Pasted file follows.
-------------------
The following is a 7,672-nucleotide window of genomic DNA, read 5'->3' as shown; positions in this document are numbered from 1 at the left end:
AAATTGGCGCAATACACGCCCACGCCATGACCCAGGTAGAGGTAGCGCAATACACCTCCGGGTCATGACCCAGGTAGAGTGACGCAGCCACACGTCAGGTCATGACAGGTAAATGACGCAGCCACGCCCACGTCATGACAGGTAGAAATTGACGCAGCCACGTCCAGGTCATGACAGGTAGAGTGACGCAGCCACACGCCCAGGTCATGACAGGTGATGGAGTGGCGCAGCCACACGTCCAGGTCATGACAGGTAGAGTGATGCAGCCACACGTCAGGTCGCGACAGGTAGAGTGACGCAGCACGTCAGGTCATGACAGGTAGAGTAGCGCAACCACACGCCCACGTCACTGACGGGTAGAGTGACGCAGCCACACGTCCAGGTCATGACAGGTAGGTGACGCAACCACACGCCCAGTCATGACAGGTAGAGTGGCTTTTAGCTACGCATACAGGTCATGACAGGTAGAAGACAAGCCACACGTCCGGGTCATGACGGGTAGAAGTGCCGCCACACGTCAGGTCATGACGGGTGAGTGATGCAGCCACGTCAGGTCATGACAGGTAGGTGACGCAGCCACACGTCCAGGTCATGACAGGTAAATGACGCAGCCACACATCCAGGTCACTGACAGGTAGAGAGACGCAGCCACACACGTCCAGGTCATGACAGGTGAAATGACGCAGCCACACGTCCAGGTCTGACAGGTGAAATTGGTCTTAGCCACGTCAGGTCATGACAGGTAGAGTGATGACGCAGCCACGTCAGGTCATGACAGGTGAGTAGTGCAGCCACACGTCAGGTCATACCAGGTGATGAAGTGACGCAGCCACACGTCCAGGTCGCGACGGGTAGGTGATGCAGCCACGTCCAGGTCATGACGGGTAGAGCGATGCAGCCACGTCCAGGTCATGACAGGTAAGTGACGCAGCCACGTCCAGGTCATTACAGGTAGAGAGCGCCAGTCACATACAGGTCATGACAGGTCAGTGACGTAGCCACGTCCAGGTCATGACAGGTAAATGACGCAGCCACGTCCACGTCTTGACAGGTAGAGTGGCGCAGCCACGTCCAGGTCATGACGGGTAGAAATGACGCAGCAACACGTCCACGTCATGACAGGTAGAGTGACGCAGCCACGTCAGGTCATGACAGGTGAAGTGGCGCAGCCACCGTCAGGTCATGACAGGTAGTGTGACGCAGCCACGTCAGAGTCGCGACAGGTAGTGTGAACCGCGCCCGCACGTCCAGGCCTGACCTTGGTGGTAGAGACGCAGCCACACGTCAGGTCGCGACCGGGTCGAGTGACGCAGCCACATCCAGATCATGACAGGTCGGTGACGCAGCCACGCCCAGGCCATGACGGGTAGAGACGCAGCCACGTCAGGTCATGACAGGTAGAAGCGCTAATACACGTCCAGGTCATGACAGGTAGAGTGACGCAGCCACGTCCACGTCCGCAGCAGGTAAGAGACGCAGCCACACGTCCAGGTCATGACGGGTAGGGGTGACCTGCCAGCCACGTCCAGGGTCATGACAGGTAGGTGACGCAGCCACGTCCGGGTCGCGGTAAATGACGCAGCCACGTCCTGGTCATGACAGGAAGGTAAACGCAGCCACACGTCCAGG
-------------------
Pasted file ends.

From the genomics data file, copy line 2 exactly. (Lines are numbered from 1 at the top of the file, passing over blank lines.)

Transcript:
AAATTGGCGCAATACACGCCCACGCCATGACCCAGGTAGAGGTAGCGCAATACACCTCCGGGTCATGACCCAGGTAGAGTGACGCAGCCACACGTCAGGTCATGACAGGTAAATGACGCAGCCACGCCCACGTCATGACAGGTAGAAATTGACGCAGCCACGTCCAGGTCATGACAGGTAGAGTGACGCAGCCACACGCCCAGGTCATGACAGGTGATGGAGTGGCGCAGCCACACGTCCAGGTCATGACAGGTAGAGTGATGCAGCCACACGTCAGGTCGCGACAGGTAGAGTGACGCAGCACGTCAGGTCATGACAGGTAGAGTAGCGCAACCACACGCCCACGTCACTGACGGGTAGAGTGACGCAGCCACACGTCCAGGTCATGACAGGTAGGTGACGCAACCACACGCCCAGTCATGACAGGTAGAGTGGCTTTTAGCTACGCATACAGGTCATGACAGGTAGAAGACAAGCCACACGTCCGGGTCATGACGGGTAGAAGTGCCGCCACACGTCAGGTCATGACGGGTGAGTGATGCAGCCACGTCAGGTCATGACAGGTAGGTGACGCAGCCACACGTCCAGGTCATGACAGGTAAATGACGCAGCCACACATCCAGGTCACTGACAGGTAGAGAGACGCAGCCACACACGTCCAGGTCATGACAGGTGAAATGACGCAGCCACACGTCCAGGTCTGACAGGTGAAATTGGTCTTAGCCACGTCAGGTCATGACAGGTAGAGTGATGACGCAGCCACGTCAGGTCATGACAGGTGAGTAGTGCAGCCACACGTCAGGTCATACCAGGTGATGAAGTGACGCAGCCACACGTCCAGGTCGCGACGGGTAGGTGATGCAGCCACGTCCAGGTCATGACGGGTAGAGCGATGCAGCCACGTCCAGGTCATGACAGGTAAGTGACGCAGCCACGTCCAGGTCATTACAGGTAGAGAGCGCCAGTCACATACAGGTCATGACAGGTCAGTGACGTAGCCACGTCCAGGTCATGACAGGTAAATGACGCAGCCACGTCCACGTCTTGACAGGTAGAGTGGCGCAGCCACGTCCAGGTCATGACGGGTAGAAATGACGCAGCAACACGTCCACGTCATGACAGGTAGAGTGACGCAGCCACGTCAGGTCATGACAGGTGAAGTGGCGCAGCCACCGTCAGGTCATGACAGGTAGTGTGACGCAGCCACGTCAGAGTCGCGACAGGTAGTGTGAACCGCGCCCGCACGTCCAGGCCTGACCTTGGTGGTAGAGACGCAGCCACACGTCAGGTCGCGACCGGGTCGAGTGACGCAGCCACATCCAGATCATGACAGGTCGGTGACGCAGCCACGCCCAGGCCATGACGGGTAGAGACGCAGCCACGTCAGGTCATGACAGGTAGAAGCGCTAATACACGTCCAGGTCATGACAGGTAGAGTGACGCAGCCACGTCCACGTCCGCAGCAGGTAAGAGACGCAGCCACACGTCCAGGTCATGACGGGTAGGGGTGACCTGCCAGCCACGTCCAGGGTCATGACAGGTAGGTGACGCAGCCACGTCCGGGTCGCGGTAAATGACGCAGCCACGTCCTGGTCATGACAGGAAGGTAAACGCAGCCACACGTCCAGG